However, please be aware that benzene does exist in the environment and that common potential exposures to benzene include automotive gasoline stations and cigarette smoke.

How much of an increased health risk is there if I used these products?

The additional potential exposure to benzene risk to your health is very low and only a small fraction of benzene would have been absorbed.

The dermal absorption value (percent of applied dose) is estimated as 0.05 ± 0.05 in humans (Environmental Protection Agency (EPA) interim acute exposure guideline levels estimate).

If you have concerns you may consult with your Primary Care Provider (PCP). Another option is to consult with an occupational and environmental medicine physician, which can be arranged through EH&S.

Note that if used excessively, other hand sanitizer ingredients (e.g., ethanol, isopropyl alcohol, soaps) can cause skin problems.

Is Harvard University going to distribute new hand sanitizer?

Harvard University is working to test alcohol-based hand sanitizer in its Campus Services Warehouse before issuing replacements for the artnaturals product. More information will be forthcoming.

In the interim, it is recommended that you use other brands or use soap and water to clean your hands. Although hand sanitizer can help prevent the spread of the virus, practicing the CDC’s proper hand-washing technique of washing hands with soap and water for 20 seconds is considered to be more effective.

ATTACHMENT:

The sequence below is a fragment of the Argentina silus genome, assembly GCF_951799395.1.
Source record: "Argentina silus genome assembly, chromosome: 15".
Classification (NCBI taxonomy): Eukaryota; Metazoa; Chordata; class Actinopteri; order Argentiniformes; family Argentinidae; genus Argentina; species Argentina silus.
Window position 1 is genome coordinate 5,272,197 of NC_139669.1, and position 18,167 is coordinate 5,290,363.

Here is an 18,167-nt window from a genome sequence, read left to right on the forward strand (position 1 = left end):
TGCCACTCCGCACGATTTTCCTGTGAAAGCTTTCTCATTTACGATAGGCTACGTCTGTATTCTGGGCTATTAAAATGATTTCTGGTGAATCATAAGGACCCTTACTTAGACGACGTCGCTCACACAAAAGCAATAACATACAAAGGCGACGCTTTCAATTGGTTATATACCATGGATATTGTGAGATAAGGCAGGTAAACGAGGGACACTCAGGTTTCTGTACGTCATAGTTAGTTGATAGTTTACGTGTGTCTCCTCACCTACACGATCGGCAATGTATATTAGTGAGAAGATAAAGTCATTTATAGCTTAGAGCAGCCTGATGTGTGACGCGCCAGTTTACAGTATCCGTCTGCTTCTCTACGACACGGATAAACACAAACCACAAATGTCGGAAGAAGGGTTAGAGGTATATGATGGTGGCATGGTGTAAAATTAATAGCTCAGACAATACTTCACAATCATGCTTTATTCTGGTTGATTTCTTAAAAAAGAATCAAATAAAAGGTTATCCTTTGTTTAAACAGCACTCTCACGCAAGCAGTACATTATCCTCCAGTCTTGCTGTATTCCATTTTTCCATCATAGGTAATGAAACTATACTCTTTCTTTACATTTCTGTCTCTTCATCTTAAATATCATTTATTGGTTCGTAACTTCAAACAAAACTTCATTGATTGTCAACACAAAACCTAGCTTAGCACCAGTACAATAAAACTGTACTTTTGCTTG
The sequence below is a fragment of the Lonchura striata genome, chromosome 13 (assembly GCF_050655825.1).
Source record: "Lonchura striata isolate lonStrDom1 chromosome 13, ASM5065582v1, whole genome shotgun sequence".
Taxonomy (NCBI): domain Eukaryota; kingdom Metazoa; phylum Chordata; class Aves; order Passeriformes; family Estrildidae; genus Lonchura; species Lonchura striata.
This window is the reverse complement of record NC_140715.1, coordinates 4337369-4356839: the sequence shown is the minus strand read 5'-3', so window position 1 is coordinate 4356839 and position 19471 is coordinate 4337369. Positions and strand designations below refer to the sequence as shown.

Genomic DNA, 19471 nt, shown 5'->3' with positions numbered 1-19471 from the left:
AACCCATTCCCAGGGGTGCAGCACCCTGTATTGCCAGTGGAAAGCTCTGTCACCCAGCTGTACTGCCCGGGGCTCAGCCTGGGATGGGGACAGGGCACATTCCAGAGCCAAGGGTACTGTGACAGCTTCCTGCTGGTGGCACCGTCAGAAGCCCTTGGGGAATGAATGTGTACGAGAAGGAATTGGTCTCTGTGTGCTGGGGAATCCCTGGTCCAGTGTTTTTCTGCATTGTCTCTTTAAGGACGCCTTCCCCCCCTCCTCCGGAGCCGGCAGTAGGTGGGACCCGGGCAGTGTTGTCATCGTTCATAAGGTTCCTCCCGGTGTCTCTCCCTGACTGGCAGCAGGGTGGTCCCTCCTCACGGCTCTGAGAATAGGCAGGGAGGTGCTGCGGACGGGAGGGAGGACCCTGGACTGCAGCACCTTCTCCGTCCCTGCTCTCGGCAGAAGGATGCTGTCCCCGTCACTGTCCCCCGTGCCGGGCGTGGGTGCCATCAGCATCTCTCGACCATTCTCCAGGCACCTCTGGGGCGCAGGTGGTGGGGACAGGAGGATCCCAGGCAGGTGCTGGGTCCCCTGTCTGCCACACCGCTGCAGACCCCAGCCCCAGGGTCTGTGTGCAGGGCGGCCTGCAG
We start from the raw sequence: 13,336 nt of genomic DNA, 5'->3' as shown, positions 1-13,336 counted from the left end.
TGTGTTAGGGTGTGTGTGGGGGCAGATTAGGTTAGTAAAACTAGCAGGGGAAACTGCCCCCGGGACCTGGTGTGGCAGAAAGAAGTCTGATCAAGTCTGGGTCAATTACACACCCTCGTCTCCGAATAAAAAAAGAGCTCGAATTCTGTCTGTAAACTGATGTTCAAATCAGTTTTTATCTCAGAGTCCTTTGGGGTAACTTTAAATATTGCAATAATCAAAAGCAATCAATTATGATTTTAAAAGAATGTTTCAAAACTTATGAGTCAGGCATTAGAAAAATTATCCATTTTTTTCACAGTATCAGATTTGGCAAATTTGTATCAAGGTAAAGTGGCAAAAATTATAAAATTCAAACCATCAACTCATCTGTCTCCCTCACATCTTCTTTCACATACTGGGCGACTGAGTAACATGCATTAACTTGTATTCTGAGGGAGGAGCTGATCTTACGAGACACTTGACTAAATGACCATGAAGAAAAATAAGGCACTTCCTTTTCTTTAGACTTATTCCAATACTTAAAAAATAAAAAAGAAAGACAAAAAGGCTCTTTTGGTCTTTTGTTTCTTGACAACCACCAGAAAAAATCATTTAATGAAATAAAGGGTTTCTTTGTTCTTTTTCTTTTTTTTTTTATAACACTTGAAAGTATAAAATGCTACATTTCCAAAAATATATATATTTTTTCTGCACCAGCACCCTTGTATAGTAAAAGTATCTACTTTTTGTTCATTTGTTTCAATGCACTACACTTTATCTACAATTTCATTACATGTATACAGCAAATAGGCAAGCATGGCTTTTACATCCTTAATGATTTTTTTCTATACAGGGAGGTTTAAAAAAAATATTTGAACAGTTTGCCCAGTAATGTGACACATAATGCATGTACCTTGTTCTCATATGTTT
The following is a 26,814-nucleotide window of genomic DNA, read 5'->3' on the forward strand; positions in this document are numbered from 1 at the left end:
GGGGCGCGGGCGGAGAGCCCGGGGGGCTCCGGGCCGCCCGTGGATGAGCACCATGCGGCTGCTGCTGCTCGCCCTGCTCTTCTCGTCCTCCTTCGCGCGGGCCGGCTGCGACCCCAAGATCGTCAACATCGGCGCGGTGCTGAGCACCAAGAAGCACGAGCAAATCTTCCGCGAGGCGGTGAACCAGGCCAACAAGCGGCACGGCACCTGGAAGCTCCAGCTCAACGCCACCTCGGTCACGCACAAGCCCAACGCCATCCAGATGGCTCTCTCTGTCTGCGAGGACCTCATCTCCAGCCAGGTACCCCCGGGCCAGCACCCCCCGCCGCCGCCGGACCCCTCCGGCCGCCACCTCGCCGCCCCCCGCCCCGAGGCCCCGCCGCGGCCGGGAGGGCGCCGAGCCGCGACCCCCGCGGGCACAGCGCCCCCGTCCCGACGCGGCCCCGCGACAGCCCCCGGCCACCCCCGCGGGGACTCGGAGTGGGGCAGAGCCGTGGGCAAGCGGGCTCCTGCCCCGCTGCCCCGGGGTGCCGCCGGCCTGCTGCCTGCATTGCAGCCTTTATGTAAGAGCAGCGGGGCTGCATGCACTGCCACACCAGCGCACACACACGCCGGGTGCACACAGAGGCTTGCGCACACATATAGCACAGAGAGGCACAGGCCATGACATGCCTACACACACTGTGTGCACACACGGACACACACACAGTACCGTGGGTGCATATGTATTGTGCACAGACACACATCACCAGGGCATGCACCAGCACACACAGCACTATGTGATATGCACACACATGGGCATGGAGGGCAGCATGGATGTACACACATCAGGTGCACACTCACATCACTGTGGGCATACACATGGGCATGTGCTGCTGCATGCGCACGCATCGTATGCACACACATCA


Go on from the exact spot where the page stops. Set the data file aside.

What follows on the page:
What should I do if I still have listed hand sanitizer brands (e.g., artnaturals, other brands not from the Campus Services Warehouse, or other units purchased for distribution at Harvard University)?

If you have bottles please return them to your facility manager or email EH&S at ehs@harvard.edu with your contact information, location, and the number of containers.

Meanwhile, we ask that you suspend use of benzene-containing hand sanitizers.

Who can test a stock of alcohol-based hand sanitizer that was not purchased from the Campus Warehouse?

EH&S can provide assistance to individual schools or departments and arrange testing. Please contact ehs@harvard.edu.

Who should be contacted with other questions?

If you have any other questions about hand sanitizers on the list or in stock or collection in your building, school, or department please contact ehs@harvard.edu.